Durham, N.C. — Years ago, developer Alex Mitchell looked at a 167-acre tract of land along N.C. Highway 751 in southern Durham and thought he could turn it into a model for a community where people could park their cars at home and walk to the store, school or, maybe, even work.
More than four years later, however, the vision of 751 South – a development of 1,300 homes and up to 600,000 square feet of commercial and retail space – has yet to be a reality.
Mitchell and his company, Southern Durham Development, have faced years of setbacks, but he says he's not ready to give up on it.
"This plan is the epitome of smart growth," Mitchell said Tuesday. "The merits of the project are what I am fighting for."
Those in favor of 751 South have said the proposed development would bring jobs to the area, expand Durham County's tax base and allow for two new schools to be built.
Opponents, however, are worried about traffic and congestion and fear it would pollute nearby Jordan Lake and harm the rural landscape.
The Durham County Board of Commissioners approved 751 South in August 2010, but residents opposed to it filed a lawsuit, putting the development on hold.
A judge dismissed the complaint in January, allowing the project to move forward. But in February, the Durham City Council voted against extending sewer and water lines to the development.
Mitchell says the 6-0 vote was without explanation.
This summer, state legislators unsuccessfully tried to intervene with a law that would have required cities to provide water and sewer services to all property owners within their urban growth areas.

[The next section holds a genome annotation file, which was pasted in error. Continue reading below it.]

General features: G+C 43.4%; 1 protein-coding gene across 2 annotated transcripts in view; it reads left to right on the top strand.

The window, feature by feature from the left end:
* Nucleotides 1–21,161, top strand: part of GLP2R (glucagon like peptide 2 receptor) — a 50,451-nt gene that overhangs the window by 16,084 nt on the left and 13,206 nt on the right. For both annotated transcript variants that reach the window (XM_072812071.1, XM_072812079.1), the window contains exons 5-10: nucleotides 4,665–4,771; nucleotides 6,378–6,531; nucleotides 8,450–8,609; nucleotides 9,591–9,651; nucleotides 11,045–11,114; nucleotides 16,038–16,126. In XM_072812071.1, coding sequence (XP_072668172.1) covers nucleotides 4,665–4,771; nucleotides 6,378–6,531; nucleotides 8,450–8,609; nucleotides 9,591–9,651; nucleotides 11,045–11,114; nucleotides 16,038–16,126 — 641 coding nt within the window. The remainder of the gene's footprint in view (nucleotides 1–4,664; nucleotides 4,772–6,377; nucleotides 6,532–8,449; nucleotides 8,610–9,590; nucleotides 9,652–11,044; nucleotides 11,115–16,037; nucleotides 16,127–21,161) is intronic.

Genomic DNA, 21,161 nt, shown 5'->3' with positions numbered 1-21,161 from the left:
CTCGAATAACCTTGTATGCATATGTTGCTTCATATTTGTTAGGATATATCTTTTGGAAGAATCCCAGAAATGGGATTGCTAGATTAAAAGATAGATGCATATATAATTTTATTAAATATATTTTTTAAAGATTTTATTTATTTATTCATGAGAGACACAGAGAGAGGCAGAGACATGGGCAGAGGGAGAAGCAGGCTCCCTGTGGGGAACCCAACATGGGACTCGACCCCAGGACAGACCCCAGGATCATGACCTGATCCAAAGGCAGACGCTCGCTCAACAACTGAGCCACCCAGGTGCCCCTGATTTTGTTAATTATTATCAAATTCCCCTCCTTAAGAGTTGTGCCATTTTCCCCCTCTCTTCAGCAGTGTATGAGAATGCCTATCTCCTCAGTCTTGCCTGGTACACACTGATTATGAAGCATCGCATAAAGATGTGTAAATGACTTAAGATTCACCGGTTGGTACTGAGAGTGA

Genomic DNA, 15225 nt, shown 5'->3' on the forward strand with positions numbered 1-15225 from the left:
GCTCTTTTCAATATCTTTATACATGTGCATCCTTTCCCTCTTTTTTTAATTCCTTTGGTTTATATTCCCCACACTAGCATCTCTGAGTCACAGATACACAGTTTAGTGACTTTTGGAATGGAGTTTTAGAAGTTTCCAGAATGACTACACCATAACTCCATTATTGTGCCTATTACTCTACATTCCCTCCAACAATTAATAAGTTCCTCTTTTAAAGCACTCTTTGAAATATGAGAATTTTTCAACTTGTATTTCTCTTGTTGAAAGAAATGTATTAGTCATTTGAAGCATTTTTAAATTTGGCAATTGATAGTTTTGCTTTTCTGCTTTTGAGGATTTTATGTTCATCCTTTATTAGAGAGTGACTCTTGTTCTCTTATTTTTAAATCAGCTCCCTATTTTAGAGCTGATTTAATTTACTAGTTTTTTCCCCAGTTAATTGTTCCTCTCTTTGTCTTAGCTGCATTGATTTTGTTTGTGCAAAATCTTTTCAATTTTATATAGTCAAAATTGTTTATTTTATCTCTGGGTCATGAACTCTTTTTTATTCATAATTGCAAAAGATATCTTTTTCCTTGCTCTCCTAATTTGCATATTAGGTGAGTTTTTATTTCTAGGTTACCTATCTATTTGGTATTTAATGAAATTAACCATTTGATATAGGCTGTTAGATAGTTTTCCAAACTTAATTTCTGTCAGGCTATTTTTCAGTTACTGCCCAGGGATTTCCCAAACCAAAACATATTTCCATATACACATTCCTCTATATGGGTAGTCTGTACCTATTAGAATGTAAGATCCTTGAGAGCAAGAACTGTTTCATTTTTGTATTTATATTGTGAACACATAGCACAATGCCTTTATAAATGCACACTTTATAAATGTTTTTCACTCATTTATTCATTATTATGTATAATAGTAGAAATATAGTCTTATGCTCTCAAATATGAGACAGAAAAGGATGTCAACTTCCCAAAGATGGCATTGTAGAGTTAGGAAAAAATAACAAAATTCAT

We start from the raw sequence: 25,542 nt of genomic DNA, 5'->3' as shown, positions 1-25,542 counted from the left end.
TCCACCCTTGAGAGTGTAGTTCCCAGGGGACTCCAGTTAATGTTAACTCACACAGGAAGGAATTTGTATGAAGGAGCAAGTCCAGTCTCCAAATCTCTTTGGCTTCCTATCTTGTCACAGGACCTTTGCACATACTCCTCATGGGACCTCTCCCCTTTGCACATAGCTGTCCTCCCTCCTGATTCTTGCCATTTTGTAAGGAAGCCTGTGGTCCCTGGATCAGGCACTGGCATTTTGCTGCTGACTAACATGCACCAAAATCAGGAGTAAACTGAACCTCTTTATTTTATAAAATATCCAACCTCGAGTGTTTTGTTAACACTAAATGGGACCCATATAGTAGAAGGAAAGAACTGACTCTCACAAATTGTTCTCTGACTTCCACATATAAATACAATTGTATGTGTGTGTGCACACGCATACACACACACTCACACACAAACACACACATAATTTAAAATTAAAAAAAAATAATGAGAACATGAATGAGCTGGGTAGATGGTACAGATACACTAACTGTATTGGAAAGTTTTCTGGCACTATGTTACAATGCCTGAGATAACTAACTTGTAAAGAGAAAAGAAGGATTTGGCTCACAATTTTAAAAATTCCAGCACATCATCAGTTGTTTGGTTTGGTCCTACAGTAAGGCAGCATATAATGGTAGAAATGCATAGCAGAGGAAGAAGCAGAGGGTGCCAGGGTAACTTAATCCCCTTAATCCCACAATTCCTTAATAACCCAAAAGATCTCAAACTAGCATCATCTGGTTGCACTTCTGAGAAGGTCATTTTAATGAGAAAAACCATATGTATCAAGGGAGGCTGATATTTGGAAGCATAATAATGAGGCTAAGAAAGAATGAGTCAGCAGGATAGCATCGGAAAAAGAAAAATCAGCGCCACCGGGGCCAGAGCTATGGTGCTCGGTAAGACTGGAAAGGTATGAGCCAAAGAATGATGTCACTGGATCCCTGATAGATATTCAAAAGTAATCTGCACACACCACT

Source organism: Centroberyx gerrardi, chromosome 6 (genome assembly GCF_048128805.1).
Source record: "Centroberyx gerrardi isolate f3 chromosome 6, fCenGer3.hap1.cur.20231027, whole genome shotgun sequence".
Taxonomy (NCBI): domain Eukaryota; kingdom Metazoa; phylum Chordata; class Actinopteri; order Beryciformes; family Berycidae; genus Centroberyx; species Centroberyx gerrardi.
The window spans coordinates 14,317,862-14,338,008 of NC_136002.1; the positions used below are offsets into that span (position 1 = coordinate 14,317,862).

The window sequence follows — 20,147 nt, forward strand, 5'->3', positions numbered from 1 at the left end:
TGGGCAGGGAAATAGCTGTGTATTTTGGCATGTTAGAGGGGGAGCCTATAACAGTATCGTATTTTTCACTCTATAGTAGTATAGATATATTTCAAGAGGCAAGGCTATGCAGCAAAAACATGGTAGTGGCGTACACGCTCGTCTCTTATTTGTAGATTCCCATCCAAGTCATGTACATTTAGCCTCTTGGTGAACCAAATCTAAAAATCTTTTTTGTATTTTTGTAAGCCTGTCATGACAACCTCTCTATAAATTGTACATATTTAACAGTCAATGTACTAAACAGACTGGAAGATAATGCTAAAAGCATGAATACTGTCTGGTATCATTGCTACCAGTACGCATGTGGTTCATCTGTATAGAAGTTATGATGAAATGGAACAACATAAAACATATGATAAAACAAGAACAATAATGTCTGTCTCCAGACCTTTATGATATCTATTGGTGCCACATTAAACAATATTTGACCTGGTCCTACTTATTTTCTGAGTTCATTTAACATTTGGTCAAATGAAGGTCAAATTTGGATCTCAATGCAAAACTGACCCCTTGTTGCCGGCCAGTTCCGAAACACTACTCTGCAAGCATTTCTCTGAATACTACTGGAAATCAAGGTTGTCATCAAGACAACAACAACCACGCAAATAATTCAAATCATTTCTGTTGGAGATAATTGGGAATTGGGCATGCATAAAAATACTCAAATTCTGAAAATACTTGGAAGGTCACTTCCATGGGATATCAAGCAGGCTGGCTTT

"It's been hurdle after hurdle after hurdle," Mitchell said. "A lot of folks oppose it. A lot of folks support it. It's really become sort of a poster child for growth versus non-growth."
Now, Mitchell says, Durham County is willing to provide sewer service but can't supply water.
Mitchell says he and his company are considering revising the plan and drilling wells. Ultimately, he says, he would like the city to grant the development access to its water.
"I would love to find a common ground with the city," he said. "We'd love for the city to be an integral part of this."
Durham Mayor Bill Bell says the City Council denied the request to extend utilities because Mitchell and his company were in litigation with neighbors and the county.
"Their attorney came back to us and sort of demanded that the city give them an answer on their request for water and sewer extension," Bell said. "If he insisted on an answer, we would give them an answer, and that answer was no."
Bell says developers could make a request for the city to take another look at providing water.
The city also hasn't ruled yet on a request that the development be annexed into Durham.
Bell says city staff is still researching the possibility but have determined that it would take as many as eight to 10 years for the city to begin to recover any investment for services.
He won't say whether annexation is possible.
Meanwhile, opponents say their stance hasn't changed.
"I'd like to be doing something else. I think everybody who is opposed to this would like to be doing something else, but we will fight this until the end," 21-year resident Steve Bocckino said.
The development would be built about a mile from his home.
"They’ve been very stubborn," he said. "The opponents are just as stubborn as the developers, but who knows when this will end."